Alternative Strategy: One way around this is to avoid the issue altogether.  Instead of directing reclaimed heat to the DHW system, transfer it to the space heating system instead - ie to a non-potable heat sink - such as a hydronic heating component, or direct to refrigerant in a heat-pump system.  This avoid the water contamination issue, and can recover much closer to 100% of the energy used for heating water.  Sadly, I know of nothing on the market that does this as yet, but it would be very easy to build something - a coaxial pipe heat exchanger is all you would need.
Another thing not being explored - use heat pipes to do the heat exchange work - this would probably increase the options for horizontal exchangers.
And yet another approach involves using an auxiliary tank and a pump - so we recover heat even from processes like clotheswashing and dishwashing, in which the hot drainwater is not expelled at the same time cold water is being drawn in.  Here is a link to one company to doing this:
http://www.synergensystems.com/enercyclerreg-rc.html

Installation:  You can see there is a lot of copper in these things - the one pictured was a good 60 lb.  We came up with a simple way to mount the item effectively.  We used a 4" water closet flange.  We removed the small groove inside this flange so the 4" ABS pipe could be passed right through.  This is basically creating a bulkhead fitting on your pipe - but there is no break in the pipe.  Glue it on with solvent, and then mount to a couple of wood runners.  Makes a good support.  Notice also we've installed unions around the exchanger - this will let us more easily check its insides from time to time and clear out any build-up.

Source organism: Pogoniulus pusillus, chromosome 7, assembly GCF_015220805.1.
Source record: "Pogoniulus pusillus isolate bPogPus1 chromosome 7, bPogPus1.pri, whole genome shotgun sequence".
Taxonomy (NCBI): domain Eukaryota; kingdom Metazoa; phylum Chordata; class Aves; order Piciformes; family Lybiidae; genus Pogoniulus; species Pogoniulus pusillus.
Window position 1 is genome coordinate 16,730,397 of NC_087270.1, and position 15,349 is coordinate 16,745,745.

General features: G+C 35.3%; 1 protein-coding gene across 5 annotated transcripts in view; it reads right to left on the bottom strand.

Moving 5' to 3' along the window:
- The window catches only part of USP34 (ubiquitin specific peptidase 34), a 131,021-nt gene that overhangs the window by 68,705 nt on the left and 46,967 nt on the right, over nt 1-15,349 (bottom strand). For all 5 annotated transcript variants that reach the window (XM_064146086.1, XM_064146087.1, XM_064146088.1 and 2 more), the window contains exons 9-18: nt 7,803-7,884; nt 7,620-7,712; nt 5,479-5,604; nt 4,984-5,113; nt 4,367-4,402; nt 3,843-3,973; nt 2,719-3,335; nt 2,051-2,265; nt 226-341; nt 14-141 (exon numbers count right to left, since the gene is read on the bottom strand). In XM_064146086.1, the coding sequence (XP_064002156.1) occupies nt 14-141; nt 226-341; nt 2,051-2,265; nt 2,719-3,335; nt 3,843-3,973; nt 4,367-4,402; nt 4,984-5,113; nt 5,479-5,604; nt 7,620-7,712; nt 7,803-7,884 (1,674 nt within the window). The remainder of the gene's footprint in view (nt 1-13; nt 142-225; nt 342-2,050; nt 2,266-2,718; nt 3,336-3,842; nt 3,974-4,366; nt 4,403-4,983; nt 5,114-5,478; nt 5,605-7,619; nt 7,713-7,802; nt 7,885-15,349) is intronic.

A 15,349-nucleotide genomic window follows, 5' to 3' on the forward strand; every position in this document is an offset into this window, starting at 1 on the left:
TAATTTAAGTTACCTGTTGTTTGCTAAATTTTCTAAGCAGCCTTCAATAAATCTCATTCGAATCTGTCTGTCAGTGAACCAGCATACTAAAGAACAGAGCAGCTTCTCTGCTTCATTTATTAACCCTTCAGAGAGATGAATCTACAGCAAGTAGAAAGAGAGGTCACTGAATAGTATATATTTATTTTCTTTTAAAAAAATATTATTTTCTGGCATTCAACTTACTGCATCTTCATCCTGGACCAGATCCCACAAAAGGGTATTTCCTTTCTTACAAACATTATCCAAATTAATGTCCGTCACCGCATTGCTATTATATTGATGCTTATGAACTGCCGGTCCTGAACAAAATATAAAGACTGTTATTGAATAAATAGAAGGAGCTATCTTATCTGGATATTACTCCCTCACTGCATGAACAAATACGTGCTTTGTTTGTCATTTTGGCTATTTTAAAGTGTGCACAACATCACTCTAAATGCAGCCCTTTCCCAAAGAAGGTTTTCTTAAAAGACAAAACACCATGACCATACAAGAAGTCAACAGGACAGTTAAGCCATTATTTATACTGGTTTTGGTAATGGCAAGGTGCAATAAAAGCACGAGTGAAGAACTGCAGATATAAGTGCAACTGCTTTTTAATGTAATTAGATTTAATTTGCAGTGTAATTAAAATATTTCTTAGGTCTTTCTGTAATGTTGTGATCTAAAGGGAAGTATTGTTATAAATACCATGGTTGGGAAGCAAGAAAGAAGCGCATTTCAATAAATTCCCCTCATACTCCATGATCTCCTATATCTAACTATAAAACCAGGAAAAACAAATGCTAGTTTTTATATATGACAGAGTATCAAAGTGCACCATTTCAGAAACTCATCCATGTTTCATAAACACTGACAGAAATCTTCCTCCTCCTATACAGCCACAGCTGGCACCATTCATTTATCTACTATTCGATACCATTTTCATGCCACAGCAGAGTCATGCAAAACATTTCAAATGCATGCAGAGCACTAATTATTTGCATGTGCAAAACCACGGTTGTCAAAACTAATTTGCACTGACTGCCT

Water Pressure Losses from Drainwater Heat Exchangers:  Something not mentioned too often:  What about the pressure losses?  The one we chose to install uses a single 3/4" copper tube (about 60 feet of it) wrapped around the 4" drain.  In choosing a product, it is a matter of heat exchange performance and this is measured by the Canadian government testing apparatus, so after finding units that perform well, we looked for designs that retain water pressure the most, and most robust.  So how to plumb in order to retain water pressure?  If you have high water pressure, this may not be an issue, but keep in mind, water pressure is not free.  Someone, somewhere, must provide it, and I feel we must always think of our buildings as 'off-grid', so we want to minimize energy losses at every opportunity.  Therefore, buy a unit that performs just as well, but results in the least pressure loss.  then, I would plumb everything through it.  After all, we heat a lot of water to just room temperature via space heating - it sits there in the toilet, in the pipes, etc.  But to recover that heat using the drainwater heat exchanger, the cold side must flow - therefore, as per manufacturer recommendations, just plumb everything through it - I would still provide a small line to a drinking water fountain or icemaker, however.






2 comments:

  1. I wonder if one could drain the showers separately to avoid colder drain water mixing with and diluting the hot shower water? I did find two shower systems from a google search: http://www.ecodrain.ca/en/how-does-it-work
    http://shower-save.com/products/recoh-vert.html

    ReplyDelete
  2. Great article, Lyndon. what do you think about recycling showers like this one?
    https://twitter.com/RecyclingShower

    ReplyDelete